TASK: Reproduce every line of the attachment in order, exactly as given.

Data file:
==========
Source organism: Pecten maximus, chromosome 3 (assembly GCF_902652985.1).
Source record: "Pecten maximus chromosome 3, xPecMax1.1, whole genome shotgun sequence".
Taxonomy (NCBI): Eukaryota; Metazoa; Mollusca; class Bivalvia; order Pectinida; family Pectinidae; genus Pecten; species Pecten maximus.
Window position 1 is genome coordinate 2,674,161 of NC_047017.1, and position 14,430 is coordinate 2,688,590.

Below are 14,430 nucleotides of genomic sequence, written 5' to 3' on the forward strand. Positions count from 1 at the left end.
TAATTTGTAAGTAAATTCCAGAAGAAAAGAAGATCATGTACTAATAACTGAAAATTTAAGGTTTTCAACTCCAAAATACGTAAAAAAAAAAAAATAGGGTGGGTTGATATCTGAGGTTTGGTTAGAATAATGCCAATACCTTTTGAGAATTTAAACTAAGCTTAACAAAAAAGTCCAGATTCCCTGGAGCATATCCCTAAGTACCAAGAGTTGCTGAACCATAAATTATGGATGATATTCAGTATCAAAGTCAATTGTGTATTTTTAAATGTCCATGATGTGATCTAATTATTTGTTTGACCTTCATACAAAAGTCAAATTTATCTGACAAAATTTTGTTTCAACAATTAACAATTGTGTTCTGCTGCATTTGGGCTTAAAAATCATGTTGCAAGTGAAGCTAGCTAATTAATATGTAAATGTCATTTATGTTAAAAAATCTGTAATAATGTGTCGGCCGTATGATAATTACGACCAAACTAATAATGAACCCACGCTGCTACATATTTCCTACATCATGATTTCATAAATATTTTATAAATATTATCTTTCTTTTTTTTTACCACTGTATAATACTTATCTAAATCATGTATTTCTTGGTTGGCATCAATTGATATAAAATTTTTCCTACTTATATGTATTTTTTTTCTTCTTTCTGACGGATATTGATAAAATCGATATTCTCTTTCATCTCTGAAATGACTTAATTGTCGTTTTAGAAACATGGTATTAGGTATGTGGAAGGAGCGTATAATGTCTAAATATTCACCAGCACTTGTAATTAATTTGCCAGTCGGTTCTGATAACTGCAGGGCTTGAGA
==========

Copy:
Source organism: Pecten maximus, chromosome 3 (assembly GCF_902652985.1).
Source record: "Pecten maximus chromosome 3, xPecMax1.1, whole genome shotgun sequence".
Taxonomy (NCBI): Eukaryota; Metazoa; Mollusca; class Bivalvia; order Pectinida; family Pectinidae; genus Pecten; species Pecten maximus.
Window position 1 is genome coordinate 2,674,161 of NC_047017.1, and position 14,430 is coordinate 2,688,590.

Below are 14,430 nucleotides of genomic sequence, written 5' to 3' on the forward strand. Positions count from 1 at the left end.
TAATTTGTAAGTAAATTCCAGAAGAAAAGAAGATCATGTACTAATAACTGAAAATTTAAGGTTTTCAACTCCAAAATACGTAAAAAAAAAAAAATAGGGTGGGTTGATATCTGAGGTTTGGTTAGAATAATGCCAATACCTTTTGAGAATTTAAACTAAGCTTAACAAAAAAGTCCAGATTCCCTGGAGCATATCCCTAAGTACCAAGAGTTGCTGAACCATAAATTATGGATGATATTCAGTATCAAAGTCAATTGTGTATTTTTAAATGTCCATGATGTGATCTAATTATTTGTTTGACCTTCATACAAAAGTCAAATTTATCTGACAAAATTTTGTTTCAACAATTAACAATTGTGTTCTGCTGCATTTGGGCTTAAAAATCATGTTGCAAGTGAAGCTAGCTAATTAATATGTAAATGTCATTTATGTTAAAAAATCTGTAATAATGTGTCGGCCGTATGATAATTACGACCAAACTAATAATGAACCCACGCTGCTACATATTTCCTACATCATGATTTCATAAATATTTTATAAATATTATCTTTCTTTTTTTTTACCACTGTATAATACTTATCTAAATCATGTATTTCTTGGTTGGCATCAATTGATATAAAATTTTTCCTACTTATATGTATTTTTTTTCTTCTTTCTGACGGATATTGATAAAATCGATATTCTCTTTCATCTCTGAAATGACTTAATTGTCGTTTTAGAAACATGGTATTAGGTATGTGGAAGGAGCGTATAATGTCTAAATATTCACCAGCACTTGTAATTAATTTGCCAGTCGGTTCTGATAACTGCAGGGCTTGAGA